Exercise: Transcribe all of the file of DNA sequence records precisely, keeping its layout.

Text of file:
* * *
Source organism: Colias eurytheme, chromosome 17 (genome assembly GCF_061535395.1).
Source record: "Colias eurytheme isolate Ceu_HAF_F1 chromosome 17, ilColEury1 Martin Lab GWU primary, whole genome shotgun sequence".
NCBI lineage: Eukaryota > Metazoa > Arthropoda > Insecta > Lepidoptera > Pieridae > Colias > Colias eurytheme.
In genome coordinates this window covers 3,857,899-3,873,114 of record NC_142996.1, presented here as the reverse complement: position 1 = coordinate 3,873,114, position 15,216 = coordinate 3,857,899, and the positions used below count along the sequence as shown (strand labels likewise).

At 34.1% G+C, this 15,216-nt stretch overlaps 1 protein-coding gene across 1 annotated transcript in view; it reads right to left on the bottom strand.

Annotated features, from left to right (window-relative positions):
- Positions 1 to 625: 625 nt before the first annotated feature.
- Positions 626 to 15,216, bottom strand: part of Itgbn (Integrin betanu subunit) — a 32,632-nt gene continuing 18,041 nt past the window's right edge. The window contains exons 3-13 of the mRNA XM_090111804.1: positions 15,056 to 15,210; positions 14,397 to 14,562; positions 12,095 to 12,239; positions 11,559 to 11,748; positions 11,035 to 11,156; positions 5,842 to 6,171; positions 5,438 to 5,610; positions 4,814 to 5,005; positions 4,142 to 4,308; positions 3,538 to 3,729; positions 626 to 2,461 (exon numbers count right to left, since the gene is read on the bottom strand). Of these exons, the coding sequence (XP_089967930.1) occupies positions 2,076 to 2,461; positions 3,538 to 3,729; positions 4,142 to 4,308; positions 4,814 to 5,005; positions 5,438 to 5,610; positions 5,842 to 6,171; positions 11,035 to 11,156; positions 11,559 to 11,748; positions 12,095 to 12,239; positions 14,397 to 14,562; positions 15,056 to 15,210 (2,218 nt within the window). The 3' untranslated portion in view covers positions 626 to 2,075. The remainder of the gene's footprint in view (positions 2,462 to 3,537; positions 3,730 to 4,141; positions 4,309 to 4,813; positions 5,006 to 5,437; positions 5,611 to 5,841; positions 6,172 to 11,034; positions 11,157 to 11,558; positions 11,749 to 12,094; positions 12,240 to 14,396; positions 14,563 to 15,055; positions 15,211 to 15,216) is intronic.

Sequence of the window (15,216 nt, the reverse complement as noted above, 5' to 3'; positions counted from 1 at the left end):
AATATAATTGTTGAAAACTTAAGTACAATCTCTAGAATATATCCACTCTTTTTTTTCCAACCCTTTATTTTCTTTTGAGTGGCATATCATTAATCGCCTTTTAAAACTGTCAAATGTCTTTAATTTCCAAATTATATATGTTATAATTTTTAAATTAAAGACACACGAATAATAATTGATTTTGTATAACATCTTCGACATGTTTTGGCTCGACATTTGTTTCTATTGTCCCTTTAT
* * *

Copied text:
Source organism: Colias eurytheme, chromosome 17 (genome assembly GCF_061535395.1).
Source record: "Colias eurytheme isolate Ceu_HAF_F1 chromosome 17, ilColEury1 Martin Lab GWU primary, whole genome shotgun sequence".
NCBI lineage: Eukaryota > Metazoa > Arthropoda > Insecta > Lepidoptera > Pieridae > Colias > Colias eurytheme.
In genome coordinates this window covers 3,857,899-3,873,114 of record NC_142996.1, presented here as the reverse complement: position 1 = coordinate 3,873,114, position 15,216 = coordinate 3,857,899, and the positions used below count along the sequence as shown (strand labels likewise).

At 34.1% G+C, this 15,216-nt stretch overlaps 1 protein-coding gene across 1 annotated transcript in view; it reads right to left on the bottom strand.

Annotated features, from left to right (window-relative positions):
- Positions 1 to 625: 625 nt before the first annotated feature.
- Positions 626 to 15,216, bottom strand: part of Itgbn (Integrin betanu subunit) — a 32,632-nt gene continuing 18,041 nt past the window's right edge. The window contains exons 3-13 of the mRNA XM_090111804.1: positions 15,056 to 15,210; positions 14,397 to 14,562; positions 12,095 to 12,239; positions 11,559 to 11,748; positions 11,035 to 11,156; positions 5,842 to 6,171; positions 5,438 to 5,610; positions 4,814 to 5,005; positions 4,142 to 4,308; positions 3,538 to 3,729; positions 626 to 2,461 (exon numbers count right to left, since the gene is read on the bottom strand). Of these exons, the coding sequence (XP_089967930.1) occupies positions 2,076 to 2,461; positions 3,538 to 3,729; positions 4,142 to 4,308; positions 4,814 to 5,005; positions 5,438 to 5,610; positions 5,842 to 6,171; positions 11,035 to 11,156; positions 11,559 to 11,748; positions 12,095 to 12,239; positions 14,397 to 14,562; positions 15,056 to 15,210 (2,218 nt within the window). The 3' untranslated portion in view covers positions 626 to 2,075. The remainder of the gene's footprint in view (positions 2,462 to 3,537; positions 3,730 to 4,141; positions 4,309 to 4,813; positions 5,006 to 5,437; positions 5,611 to 5,841; positions 6,172 to 11,034; positions 11,157 to 11,558; positions 11,749 to 12,094; positions 12,240 to 14,396; positions 14,563 to 15,055; positions 15,211 to 15,216) is intronic.

Sequence of the window (15,216 nt, the reverse complement as noted above, 5' to 3'; positions counted from 1 at the left end):
AATATAATTGTTGAAAACTTAAGTACAATCTCTAGAATATATCCACTCTTTTTTTTCCAACCCTTTATTTTCTTTTGAGTGGCATATCATTAATCGCCTTTTAAAACTGTCAAATGTCTTTAATTTCCAAATTATATATGTTATAATTTTTAAATTAAAGACACACGAATAATAATTGATTTTGTATAACATCTTCGACATGTTTTGGCTCGACATTTGTTTCTATTGTCCCTTTAT